I once observed a person, whom I will refer to as “Bob,” disregards a phone call from someone I would like to call “Julie.” “It’s doing unto others as you would have them do unto you” was his explanation for not answering his phone. His face turned red as the phone continued to ring. Bob, aggravated by the call, expressed that Julie never answered his phone calls to her. By his action, he believed he applied the principle of “do unto others as you would have them do unto you.” That is, he taught Julie that if she wanted people to answer her phone calls, she needed to start to pick up theirs.
It is unfortunate that such a profound biblical principle that is widely known by both Christians and non-Christians undergoes such abuse. It is used mostly for personal gratifications, and its true meaning and application, however, are ignored. People generally agree with the principle—perhaps because it sounds beautiful—but not the application.
While Bob convinced himself that he did right by Julie, it was clear that his behavior reflected a sense of retaliation against her for occasionally ignoring his calls.
Bob’s reaction is not foreign to many of us. We all have a little bit of Bob in us since we often reason and behave like him. We treat others in a similar way when they do not conform to the way we would like them to treat us. We use the “do unto others…” speech as a shield to masquerade our wrong doings, and we justify our actions by claiming that we are advocating this holy principle. If truly we want to be an advocate of this principle, we must first understand its true meaning and rightly apply it into our lives.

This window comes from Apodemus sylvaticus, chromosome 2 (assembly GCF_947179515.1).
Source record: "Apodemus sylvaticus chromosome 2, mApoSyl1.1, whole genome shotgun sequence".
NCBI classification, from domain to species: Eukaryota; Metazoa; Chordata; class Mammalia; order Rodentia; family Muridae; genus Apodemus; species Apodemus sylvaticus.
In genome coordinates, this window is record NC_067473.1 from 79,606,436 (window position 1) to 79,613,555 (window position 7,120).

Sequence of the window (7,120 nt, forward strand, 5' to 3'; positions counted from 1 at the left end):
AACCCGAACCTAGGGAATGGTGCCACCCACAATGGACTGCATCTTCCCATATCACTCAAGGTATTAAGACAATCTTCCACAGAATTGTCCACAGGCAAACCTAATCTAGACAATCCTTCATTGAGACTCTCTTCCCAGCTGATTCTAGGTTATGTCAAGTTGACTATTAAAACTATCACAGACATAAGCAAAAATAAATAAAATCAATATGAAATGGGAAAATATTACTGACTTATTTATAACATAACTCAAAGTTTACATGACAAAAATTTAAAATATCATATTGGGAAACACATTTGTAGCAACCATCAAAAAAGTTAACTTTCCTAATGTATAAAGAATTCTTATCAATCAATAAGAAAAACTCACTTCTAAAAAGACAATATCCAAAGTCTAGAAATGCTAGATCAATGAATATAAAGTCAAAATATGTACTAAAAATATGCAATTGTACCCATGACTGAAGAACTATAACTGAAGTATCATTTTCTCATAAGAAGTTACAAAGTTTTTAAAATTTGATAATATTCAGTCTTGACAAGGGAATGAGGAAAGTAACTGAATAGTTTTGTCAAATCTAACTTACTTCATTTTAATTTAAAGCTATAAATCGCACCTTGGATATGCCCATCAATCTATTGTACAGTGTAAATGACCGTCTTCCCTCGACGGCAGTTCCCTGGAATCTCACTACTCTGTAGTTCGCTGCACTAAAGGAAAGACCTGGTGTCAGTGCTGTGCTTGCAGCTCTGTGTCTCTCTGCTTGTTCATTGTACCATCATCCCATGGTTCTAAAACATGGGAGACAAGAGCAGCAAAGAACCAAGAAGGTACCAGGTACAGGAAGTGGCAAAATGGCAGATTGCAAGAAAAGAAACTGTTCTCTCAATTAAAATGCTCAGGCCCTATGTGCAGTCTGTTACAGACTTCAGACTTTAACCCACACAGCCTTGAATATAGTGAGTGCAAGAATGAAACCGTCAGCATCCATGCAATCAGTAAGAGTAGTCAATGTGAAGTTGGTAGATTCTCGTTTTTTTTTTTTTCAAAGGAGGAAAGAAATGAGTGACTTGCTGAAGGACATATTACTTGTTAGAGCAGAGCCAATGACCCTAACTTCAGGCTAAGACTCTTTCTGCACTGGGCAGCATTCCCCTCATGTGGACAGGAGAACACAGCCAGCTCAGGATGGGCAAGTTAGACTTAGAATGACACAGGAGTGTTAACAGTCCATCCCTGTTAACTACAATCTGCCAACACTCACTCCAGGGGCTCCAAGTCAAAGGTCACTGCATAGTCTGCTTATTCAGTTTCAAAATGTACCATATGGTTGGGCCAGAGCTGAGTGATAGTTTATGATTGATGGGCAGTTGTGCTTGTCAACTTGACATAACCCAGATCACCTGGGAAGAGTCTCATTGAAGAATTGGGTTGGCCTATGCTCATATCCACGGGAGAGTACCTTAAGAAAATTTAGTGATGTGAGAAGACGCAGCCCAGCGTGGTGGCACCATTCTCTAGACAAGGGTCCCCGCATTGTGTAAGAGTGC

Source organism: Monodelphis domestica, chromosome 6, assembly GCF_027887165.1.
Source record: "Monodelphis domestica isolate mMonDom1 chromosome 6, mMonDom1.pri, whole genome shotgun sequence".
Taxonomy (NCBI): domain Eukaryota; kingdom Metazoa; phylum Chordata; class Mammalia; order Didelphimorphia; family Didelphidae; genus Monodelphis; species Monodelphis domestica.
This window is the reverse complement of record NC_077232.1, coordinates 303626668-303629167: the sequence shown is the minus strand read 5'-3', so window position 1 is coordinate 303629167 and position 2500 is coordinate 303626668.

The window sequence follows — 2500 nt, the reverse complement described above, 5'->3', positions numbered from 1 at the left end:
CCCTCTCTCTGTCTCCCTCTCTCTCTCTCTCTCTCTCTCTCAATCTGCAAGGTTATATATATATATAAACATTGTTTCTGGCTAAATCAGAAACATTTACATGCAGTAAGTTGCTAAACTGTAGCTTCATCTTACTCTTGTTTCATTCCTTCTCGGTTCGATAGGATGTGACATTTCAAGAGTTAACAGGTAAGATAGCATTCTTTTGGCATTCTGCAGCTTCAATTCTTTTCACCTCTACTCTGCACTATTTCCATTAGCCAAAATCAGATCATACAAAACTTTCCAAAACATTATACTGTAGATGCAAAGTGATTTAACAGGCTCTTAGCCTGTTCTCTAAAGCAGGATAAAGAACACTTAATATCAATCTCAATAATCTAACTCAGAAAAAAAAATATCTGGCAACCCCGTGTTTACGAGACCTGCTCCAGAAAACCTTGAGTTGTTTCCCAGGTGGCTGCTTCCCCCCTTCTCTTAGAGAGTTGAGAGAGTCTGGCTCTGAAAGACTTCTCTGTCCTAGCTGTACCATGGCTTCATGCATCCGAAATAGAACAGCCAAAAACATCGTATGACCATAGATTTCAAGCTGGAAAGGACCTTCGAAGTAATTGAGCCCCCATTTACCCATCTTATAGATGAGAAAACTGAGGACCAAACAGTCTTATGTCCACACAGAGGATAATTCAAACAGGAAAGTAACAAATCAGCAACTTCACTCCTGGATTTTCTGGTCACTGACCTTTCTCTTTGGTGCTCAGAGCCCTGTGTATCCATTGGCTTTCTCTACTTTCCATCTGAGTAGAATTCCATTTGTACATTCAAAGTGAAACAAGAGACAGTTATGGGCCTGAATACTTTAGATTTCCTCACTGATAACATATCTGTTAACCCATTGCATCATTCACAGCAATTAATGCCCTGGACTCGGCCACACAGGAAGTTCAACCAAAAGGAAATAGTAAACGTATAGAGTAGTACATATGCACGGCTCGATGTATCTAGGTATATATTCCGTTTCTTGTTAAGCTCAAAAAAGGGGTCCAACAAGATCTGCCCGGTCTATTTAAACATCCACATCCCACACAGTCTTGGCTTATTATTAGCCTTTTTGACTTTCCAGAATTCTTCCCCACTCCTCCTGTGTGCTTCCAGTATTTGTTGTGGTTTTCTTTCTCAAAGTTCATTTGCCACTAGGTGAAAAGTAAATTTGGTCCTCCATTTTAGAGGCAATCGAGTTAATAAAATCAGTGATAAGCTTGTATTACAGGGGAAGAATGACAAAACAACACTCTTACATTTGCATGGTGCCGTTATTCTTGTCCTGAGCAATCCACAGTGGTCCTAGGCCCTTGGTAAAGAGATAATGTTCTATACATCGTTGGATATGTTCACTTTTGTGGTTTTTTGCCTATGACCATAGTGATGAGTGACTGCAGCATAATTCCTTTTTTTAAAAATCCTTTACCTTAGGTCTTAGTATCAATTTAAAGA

Matthew 7:21 states “so in everything, do to others…” The emphasis here is not on others, but on you. In other words, it does not instruct others to do the right thing toward you. The command is given directly to you, not others. Therefore, you take the initiative to do unto others what you would want them do unto you. This means that if you want others to answer your calls, you must begin by answering theirs. The principle is for you to do right towards others regardless of what they do towards you.
You probably notice that the principle itself does not say that others would do right by you. The reciprocal blessing of the principle is probably omitted to keep you from having the wrong motivation in your application, because the principle’s purpose is for you to do right by others. What others may or may not do should not have any bearings in your application of it. If you would not like someone to do something to you, do not do it to him or her. This means, if Bob does not want Julie to ignore his calls, he should not ignore her calls when she calls him.
Could you imagine a community where people did unto others what they would like others do unto them? How about a society, city, state, nation, or country? Let us get rid of the Bob in us.